The Lenten Season is just around the corner. It will begin on Ash Wednesday. We are about to enter into a season in which we reflect upon our mortality, brokenness, and sinfulness. But we do this with a sense of anticipation and hope because we’re preparing for the ever-present reality of Easter. Because of this, Lent is known as a period of “bright sadness.” Just as the dark days of winter give way to the increased sunniness of spring, so too does the mess of our condition as broken people give way to something new and beautiful in Jesus.
Lent is a major Christian festival celebrated by Christians around the world and throughout the ages. It lasts 40 days (well, 46 if you include Sundays, but let’s not worry about that for now). Why 40? Isn’t that a little excessive? Many fasts in Scripture are 40 days long. Most importantly, Jesus fasted for 40 days in the wilderness. Lent is an ode (of sorts) to this time. It’s wilderness space. We enter a barren space to depend on God rather than earthly comforts.
Unsurprisingly, Lent is well known as a season of fasting. In most expressions of Lent the fasting involves food. Orthodox Christians essentially turn vegan. Catholics give up select foods on select days. Many forms of Protestantism encourage a commitment to fast in some capacity. In recent years, many have pressed the fasting should expand beyond food: be it abstaining from television, social media, working out, or some other activity that occupies a good deal of your time and mental space.
There are two questions I want to address.
First, how do we do Lent well?
And lastly, how should we participate in Lent?
How do we do Lent well?
When it comes to fasting it’s easy to misunderstand its purpose. Fasting is not about what we can give up for God. Fasting is not about finding God’s approval or earning his presence. Nor is fasting about asceticism. Fasting is about connecting with our neediness for God. It’s about stripping down into that vulnerable space where we find that our hearts are broken, our souls are weak, and our hunger can only be satiated by God himself. Fasting is not about what we can give up for God but about opening ourselves up into the realities of what God has given to us.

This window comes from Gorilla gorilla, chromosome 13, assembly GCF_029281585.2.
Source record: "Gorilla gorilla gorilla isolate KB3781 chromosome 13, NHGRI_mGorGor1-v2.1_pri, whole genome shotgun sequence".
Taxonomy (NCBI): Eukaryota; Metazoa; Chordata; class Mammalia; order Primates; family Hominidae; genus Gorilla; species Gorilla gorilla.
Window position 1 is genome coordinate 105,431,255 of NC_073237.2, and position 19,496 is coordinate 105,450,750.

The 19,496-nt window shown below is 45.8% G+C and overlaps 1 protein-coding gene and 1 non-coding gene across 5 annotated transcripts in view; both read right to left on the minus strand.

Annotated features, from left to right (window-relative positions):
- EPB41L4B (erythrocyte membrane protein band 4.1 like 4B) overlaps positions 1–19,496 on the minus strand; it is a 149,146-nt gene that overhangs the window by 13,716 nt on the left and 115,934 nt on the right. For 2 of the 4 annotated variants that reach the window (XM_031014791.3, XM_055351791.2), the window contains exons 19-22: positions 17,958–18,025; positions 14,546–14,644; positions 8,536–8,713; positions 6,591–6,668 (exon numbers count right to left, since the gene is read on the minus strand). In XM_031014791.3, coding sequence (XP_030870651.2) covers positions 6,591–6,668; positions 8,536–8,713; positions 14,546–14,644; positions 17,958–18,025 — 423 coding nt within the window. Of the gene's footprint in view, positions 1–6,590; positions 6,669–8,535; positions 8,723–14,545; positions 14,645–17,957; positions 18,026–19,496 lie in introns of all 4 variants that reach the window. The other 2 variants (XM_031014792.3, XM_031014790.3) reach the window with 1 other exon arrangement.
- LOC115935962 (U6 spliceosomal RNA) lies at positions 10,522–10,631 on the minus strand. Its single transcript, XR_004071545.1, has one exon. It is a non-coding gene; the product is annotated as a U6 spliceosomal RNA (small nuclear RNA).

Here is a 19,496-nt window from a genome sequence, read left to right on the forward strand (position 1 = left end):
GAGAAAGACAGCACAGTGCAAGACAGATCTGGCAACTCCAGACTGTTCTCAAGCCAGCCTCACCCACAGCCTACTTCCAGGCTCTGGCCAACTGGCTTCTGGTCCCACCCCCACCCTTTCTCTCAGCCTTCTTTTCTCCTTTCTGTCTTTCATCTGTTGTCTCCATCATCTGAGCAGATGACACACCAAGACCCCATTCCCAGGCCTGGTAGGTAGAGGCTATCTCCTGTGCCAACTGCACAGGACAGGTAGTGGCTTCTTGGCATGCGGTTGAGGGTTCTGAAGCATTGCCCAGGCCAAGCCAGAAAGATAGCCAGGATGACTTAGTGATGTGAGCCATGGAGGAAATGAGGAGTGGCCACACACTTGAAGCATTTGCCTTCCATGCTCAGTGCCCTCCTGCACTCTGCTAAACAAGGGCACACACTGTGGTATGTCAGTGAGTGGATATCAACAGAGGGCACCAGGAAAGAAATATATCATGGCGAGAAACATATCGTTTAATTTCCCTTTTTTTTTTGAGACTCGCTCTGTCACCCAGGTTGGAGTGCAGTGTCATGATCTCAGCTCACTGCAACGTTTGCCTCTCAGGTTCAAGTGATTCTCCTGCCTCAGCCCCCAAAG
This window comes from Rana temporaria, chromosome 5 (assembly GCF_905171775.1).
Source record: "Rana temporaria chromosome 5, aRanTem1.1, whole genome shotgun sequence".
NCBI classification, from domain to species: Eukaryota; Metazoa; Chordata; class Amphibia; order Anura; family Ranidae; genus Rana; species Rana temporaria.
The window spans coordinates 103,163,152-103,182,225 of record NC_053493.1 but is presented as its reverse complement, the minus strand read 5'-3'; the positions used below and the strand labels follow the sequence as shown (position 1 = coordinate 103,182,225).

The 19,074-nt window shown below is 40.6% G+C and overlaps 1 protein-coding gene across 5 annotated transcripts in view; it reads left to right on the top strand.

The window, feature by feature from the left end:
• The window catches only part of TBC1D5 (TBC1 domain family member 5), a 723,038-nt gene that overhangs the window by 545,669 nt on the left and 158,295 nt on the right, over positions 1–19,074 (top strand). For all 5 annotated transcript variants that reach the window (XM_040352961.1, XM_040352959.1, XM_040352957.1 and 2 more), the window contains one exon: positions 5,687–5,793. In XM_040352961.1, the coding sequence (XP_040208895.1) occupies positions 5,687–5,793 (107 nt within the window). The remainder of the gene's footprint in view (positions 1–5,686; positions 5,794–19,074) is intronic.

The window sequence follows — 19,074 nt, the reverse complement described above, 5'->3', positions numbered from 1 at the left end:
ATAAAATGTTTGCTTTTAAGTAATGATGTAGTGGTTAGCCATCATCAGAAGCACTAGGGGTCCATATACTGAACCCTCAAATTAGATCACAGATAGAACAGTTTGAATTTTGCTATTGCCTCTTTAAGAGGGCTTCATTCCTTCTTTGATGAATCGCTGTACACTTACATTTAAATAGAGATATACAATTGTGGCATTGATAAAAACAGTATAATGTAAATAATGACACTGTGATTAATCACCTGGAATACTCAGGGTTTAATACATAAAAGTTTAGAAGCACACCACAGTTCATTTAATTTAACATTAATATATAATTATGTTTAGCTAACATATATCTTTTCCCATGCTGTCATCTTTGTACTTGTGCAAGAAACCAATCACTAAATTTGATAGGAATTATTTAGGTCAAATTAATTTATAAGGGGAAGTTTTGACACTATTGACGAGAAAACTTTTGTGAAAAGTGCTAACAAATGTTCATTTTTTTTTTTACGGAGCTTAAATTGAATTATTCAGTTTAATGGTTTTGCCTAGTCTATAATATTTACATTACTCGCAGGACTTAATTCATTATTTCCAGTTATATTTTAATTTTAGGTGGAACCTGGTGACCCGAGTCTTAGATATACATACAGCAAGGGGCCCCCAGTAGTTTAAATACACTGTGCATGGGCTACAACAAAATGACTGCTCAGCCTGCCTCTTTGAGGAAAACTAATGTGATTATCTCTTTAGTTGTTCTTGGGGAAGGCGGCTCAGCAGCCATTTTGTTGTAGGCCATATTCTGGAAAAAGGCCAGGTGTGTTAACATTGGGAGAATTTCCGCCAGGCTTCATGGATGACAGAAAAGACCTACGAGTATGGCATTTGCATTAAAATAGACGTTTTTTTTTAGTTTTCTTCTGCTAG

The point of fasting during Lent is to create space in our lives where we connect with our need for Jesus.
The point of fasting during Lent is to create space in our lives where we connect with our need for Jesus. If we’re brave enough, fasting helps us come to see that our deepest need is Christ crucified. Fasting helps us enter into the space where we receive what God so freely gives: his beloved Son crucified. Fasting prepares us for the glorious reality of Easter: the present-risenness of Christ.
Technically, every day, every moment, is better than Easter Sunday. Christ offers himself to us daily. Again, and again, and again — with more certainty than the sun rising. The purpose of the Christian calendar and all its feasts is not to truncate this truth, but rather to discipline us to live more fully into it. It is a way of living into the fullness of the gospel.
Doing Lent well means laying down our tendency to perform. It means acknowledging in our hearts how prone we are to thinking there is something we must do to earn God’s love. It means exposing our rampant self-sufficiency and embracing our neediness.
Doing Lent well is more about creating space in our lives to encounter God than giving up things we hold dear. It involves giving up things we hold dear solely for the reality of creating this space.
How should we participate in Lent?
I am not opposed to fasting from social media, working out, Netflix, or any other activity/discipline that occupies an excessive amount of time and space in your life. The main question you should ask once you’ve decided what you want to give up is what you will fill this newly found time and space with? If you fill it with something other than a discipline that helps you reach out to God, you’re missing the point. You may as well keep posting to your Instagram and enjoy being connected to others.